Functional Polymers by Post-Polymerization Modification: Concepts, Guidelines and Applications

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Patrick Theato, Harm-Anton Klok
John Wiley & Sons, Feb 12, 2013 - Technology & Engineering - 420 pages
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n modern polymer science a variety of polymerization methods for the direct synthesis of polymers bearing functional groups are known. However, there is still a large number of functional groups that may either completely prevent polymerization or lead to side reactions. Post-polymerization modification, also known as polymer-analogous modification, is an alternative approach to overcome these limitations. It is based on the polymerization of monomers with functional groups that are inert towards the polymerization conditions but allow a quantitative conversion in a subsequent reaction step yielding a broad range of other functional groups. Thus, diverse libraries of functional polymers with identical average degrees of polymerization but variable side chain functionality may easily be generated.

Filling the gap for a book dealing with synthetic strategies and recent developments, this volume provides a comprehensive and up-to-date overview of the field of post-polymerization modification.

As such, the international team of expert authors covers a wide range of topics, including new synthetic techniques utilizing different reactive groups for post-polymerization modifications with examples ranging from modification of biomimetic and biological polymers to modification of surfaces.

With its guidelines this is an indispensable and interdisciplinary reference for scientists working in both academic and industrial polymer research.

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Selected pages


History of PostPolymerization Modification
PostPolymerization Modifications Via Active Esters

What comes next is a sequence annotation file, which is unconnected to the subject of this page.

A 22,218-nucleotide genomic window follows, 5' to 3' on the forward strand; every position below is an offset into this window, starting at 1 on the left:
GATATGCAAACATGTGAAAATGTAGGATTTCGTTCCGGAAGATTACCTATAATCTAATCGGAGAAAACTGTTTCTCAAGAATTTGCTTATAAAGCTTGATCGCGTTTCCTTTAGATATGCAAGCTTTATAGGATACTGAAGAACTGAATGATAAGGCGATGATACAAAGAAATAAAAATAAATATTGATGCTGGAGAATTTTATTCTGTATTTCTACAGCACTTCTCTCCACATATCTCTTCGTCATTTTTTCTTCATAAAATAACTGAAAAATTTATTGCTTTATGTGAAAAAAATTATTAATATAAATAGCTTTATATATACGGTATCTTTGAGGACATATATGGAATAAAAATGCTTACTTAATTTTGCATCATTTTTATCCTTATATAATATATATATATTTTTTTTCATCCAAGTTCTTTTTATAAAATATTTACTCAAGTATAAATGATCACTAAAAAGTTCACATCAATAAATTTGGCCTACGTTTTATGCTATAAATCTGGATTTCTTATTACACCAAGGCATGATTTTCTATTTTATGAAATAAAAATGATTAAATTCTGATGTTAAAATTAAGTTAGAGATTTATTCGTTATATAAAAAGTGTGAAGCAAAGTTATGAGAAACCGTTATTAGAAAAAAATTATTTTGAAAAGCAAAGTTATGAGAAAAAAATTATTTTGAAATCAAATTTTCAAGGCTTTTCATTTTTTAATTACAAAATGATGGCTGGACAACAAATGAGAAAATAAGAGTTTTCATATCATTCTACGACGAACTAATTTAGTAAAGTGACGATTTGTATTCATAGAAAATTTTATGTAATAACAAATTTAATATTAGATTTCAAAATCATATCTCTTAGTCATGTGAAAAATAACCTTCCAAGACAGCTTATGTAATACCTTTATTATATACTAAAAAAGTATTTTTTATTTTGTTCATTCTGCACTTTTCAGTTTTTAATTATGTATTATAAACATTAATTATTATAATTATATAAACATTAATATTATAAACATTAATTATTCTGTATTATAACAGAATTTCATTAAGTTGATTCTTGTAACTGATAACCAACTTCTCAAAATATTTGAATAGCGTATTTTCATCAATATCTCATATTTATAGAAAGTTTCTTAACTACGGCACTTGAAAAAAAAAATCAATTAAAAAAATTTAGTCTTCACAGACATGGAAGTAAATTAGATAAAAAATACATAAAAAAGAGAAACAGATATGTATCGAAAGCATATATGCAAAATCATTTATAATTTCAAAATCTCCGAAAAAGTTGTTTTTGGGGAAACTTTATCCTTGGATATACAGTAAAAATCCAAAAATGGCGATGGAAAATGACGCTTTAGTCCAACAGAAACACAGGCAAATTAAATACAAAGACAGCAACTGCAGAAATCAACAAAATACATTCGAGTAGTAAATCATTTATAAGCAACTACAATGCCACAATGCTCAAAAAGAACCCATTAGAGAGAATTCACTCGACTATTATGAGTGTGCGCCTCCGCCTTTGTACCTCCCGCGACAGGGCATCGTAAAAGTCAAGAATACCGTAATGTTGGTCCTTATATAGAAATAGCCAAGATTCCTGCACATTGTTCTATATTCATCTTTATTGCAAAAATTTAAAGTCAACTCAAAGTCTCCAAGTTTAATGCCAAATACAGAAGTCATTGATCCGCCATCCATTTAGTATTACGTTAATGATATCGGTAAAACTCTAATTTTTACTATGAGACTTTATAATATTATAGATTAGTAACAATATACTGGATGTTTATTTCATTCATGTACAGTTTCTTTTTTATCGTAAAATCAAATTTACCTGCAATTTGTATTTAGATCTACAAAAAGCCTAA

Thiolene Based Functionalization of Polymers
Design and Synthesis of Maleimide Group
The Synthesis of EndFunctional RingOpening
Functional Polymers With Controlled Microstructure
Glycopolymers via Postpolymerization
Design of Polyvalent Polymer Therapeutics
Posttranslational Modification of Proteins
Functionalization of Porous Polymers from High
PostPolymerization Modification of Polymer
Covalent LayerbyLayer Assembly Using


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About the author (2013)

Patrick Theato is Associate Professor for polymer chemistry at the University of Hamburg. He studied chemistry at Mainz (Germany) and Amherst (USA), and received his Ph.D. in 2001 from the University of Mainz with Prof. R. Zentel. After postdoctoral research with Prof. D.Y. Yoon (Seoul National University, Korea) and Prof. C.W. Frank (Stanford University, USA), he joined the University of Mainz as a young faculty member and completed his Habilitation in 2007. From 2009 to 2012 he held a joint appointment with the School of Chemical and Biological Engineering at Seoul National University within the World Class University program. In 2011 he accepted a prize senior lectureship at the University of Sheffield, UK. Shortly after he moved to University of Hamburg, Germany. He serves as an Editorial Advisory Board Member of "Macromolecules". His current research interests include the defined synthesis of reactive polymers, block copolymers, design of multi stimuli-responsive polymers, versatile functionalization of interfaces, hybrid polymers, polymers for electronics and templating of polymers.

Harm-Anton Klok is Full Professor at the Institutes of Materials and Chemical Sciences and Engineering at the Ecole Polytechnique Federale de Lausanne (EPFL) (Switzerland). He received his Ph.D. in 1997 from the University of Ulm (Germany) after working with Prof. M. Moller. After postdoctoral research with Prof. D. N. Reinhoudt (University of Twente) and Prof. S. I. Stupp (University of Illinois at Urbana-Champaign, USA), he joined the Max Planck Institute for Polymer Research in Mainz (Germany) in early 1999 as a project leader in the group of Prof. K. Mullen. In November 2002, he was appointed to the faculty of EPFL. Harm-Anton Klok is recipient of the 2007Arthur K. Doolittle Award of the American Chemical Society (ACS) and is Associate Editor of the ACS journal "Biomacromolecules".

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